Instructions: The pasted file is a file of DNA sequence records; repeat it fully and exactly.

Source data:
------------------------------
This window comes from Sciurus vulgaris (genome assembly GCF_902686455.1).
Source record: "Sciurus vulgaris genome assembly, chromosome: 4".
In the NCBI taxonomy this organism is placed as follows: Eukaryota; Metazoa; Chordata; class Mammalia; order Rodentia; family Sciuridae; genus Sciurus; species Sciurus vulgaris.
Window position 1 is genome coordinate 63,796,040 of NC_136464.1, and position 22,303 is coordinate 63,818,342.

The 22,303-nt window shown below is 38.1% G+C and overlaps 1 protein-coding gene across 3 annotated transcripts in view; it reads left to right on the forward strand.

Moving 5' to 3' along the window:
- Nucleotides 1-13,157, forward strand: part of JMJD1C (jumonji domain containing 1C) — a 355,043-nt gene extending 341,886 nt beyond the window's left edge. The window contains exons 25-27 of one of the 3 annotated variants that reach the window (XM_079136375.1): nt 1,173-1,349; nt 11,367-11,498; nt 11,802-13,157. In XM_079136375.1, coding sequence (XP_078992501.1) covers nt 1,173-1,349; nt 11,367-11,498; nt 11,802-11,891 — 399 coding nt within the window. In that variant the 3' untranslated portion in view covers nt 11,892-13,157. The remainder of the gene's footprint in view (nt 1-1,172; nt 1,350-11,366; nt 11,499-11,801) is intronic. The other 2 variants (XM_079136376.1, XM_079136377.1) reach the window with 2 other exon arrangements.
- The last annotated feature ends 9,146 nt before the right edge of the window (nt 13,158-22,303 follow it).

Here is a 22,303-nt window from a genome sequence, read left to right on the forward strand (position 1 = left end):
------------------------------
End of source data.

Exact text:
This window comes from Sciurus vulgaris (genome assembly GCF_902686455.1).
Source record: "Sciurus vulgaris genome assembly, chromosome: 4".
In the NCBI taxonomy this organism is placed as follows: Eukaryota; Metazoa; Chordata; class Mammalia; order Rodentia; family Sciuridae; genus Sciurus; species Sciurus vulgaris.
Window position 1 is genome coordinate 63,796,040 of NC_136464.1, and position 22,303 is coordinate 63,818,342.

The 22,303-nt window shown below is 38.1% G+C and overlaps 1 protein-coding gene across 3 annotated transcripts in view; it reads left to right on the forward strand.

Moving 5' to 3' along the window:
- Nucleotides 1-13,157, forward strand: part of JMJD1C (jumonji domain containing 1C) — a 355,043-nt gene extending 341,886 nt beyond the window's left edge. The window contains exons 25-27 of one of the 3 annotated variants that reach the window (XM_079136375.1): nt 1,173-1,349; nt 11,367-11,498; nt 11,802-13,157. In XM_079136375.1, coding sequence (XP_078992501.1) covers nt 1,173-1,349; nt 11,367-11,498; nt 11,802-11,891 — 399 coding nt within the window. In that variant the 3' untranslated portion in view covers nt 11,892-13,157. The remainder of the gene's footprint in view (nt 1-1,172; nt 1,350-11,366; nt 11,499-11,801) is intronic. The other 2 variants (XM_079136376.1, XM_079136377.1) reach the window with 2 other exon arrangements.
- The last annotated feature ends 9,146 nt before the right edge of the window (nt 13,158-22,303 follow it).

Here is a 22,303-nt window from a genome sequence, read left to right on the forward strand (position 1 = left end):